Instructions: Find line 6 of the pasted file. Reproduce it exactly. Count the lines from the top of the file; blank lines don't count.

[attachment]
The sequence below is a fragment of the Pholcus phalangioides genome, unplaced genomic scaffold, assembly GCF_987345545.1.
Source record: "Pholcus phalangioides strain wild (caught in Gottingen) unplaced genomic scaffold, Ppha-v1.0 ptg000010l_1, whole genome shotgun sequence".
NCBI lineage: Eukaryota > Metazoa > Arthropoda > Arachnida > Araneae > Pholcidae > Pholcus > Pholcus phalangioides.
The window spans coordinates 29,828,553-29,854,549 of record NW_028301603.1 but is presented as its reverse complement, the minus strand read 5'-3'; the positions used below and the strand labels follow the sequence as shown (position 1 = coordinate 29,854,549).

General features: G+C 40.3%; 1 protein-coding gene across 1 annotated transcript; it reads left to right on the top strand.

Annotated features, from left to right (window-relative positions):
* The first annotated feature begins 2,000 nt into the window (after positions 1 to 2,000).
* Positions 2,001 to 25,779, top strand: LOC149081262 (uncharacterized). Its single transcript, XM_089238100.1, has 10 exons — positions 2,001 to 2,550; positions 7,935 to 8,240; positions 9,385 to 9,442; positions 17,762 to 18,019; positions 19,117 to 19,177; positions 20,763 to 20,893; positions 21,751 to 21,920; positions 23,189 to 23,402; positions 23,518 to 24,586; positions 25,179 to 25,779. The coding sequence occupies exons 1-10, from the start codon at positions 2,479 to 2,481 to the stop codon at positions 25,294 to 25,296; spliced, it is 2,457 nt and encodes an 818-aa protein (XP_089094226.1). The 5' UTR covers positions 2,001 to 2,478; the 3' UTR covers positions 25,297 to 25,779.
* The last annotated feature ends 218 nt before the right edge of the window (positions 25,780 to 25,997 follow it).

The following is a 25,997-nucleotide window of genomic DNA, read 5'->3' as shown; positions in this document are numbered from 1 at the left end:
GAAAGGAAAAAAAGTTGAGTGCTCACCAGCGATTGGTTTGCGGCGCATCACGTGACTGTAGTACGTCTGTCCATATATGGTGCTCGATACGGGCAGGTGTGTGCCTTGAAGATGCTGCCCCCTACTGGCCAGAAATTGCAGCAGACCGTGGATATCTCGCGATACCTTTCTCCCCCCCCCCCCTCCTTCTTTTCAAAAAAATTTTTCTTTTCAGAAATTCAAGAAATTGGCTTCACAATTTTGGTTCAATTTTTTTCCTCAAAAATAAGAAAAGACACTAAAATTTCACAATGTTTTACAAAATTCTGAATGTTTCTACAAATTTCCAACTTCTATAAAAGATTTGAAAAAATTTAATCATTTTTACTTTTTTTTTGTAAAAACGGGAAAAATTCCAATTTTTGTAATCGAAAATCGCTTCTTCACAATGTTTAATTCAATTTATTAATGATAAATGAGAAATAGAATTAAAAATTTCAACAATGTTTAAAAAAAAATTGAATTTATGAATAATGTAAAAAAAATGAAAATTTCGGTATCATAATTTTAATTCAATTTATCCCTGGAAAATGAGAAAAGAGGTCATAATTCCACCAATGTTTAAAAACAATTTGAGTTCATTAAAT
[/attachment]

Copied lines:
Annotated features, from left to right (window-relative positions):